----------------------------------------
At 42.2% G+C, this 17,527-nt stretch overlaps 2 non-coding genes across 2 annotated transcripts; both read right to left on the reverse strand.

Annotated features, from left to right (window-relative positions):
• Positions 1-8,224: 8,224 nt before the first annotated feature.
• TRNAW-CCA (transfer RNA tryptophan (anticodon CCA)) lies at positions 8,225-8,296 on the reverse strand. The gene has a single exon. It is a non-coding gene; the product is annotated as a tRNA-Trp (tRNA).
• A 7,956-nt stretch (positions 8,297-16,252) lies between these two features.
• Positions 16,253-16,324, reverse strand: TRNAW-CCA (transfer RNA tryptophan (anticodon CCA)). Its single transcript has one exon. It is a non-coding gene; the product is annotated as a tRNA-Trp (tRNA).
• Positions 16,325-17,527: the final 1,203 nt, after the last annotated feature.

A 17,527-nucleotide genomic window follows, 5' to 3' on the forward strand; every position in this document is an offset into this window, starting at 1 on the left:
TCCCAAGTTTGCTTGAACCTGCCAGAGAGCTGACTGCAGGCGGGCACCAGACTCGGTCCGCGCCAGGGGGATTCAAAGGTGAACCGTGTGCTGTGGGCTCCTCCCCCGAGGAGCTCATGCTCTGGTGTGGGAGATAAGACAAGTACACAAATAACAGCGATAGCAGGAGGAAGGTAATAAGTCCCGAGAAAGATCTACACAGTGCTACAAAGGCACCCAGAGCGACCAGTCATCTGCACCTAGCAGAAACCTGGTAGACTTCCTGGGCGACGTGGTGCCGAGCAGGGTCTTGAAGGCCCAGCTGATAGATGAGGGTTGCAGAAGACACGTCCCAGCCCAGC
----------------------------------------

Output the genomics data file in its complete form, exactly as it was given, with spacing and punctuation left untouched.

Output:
At 42.2% G+C, this 17,527-nt stretch overlaps 2 non-coding genes across 2 annotated transcripts; both read right to left on the reverse strand.

Annotated features, from left to right (window-relative positions):
• Positions 1-8,224: 8,224 nt before the first annotated feature.
• TRNAW-CCA (transfer RNA tryptophan (anticodon CCA)) lies at positions 8,225-8,296 on the reverse strand. The gene has a single exon. It is a non-coding gene; the product is annotated as a tRNA-Trp (tRNA).
• A 7,956-nt stretch (positions 8,297-16,252) lies between these two features.
• Positions 16,253-16,324, reverse strand: TRNAW-CCA (transfer RNA tryptophan (anticodon CCA)). Its single transcript has one exon. It is a non-coding gene; the product is annotated as a tRNA-Trp (tRNA).
• Positions 16,325-17,527: the final 1,203 nt, after the last annotated feature.

A 17,527-nucleotide genomic window follows, 5' to 3' on the forward strand; every position in this document is an offset into this window, starting at 1 on the left:
TCCCAAGTTTGCTTGAACCTGCCAGAGAGCTGACTGCAGGCGGGCACCAGACTCGGTCCGCGCCAGGGGGATTCAAAGGTGAACCGTGTGCTGTGGGCTCCTCCCCCGAGGAGCTCATGCTCTGGTGTGGGAGATAAGACAAGTACACAAATAACAGCGATAGCAGGAGGAAGGTAATAAGTCCCGAGAAAGATCTACACAGTGCTACAAAGGCACCCAGAGCGACCAGTCATCTGCACCTAGCAGAAACCTGGTAGACTTCCTGGGCGACGTGGTGCCGAGCAGGGTCTTGAAGGCCCAGCTGATAGATGAGGGTTGCAGAAGACACGTCCCAGCCCAGC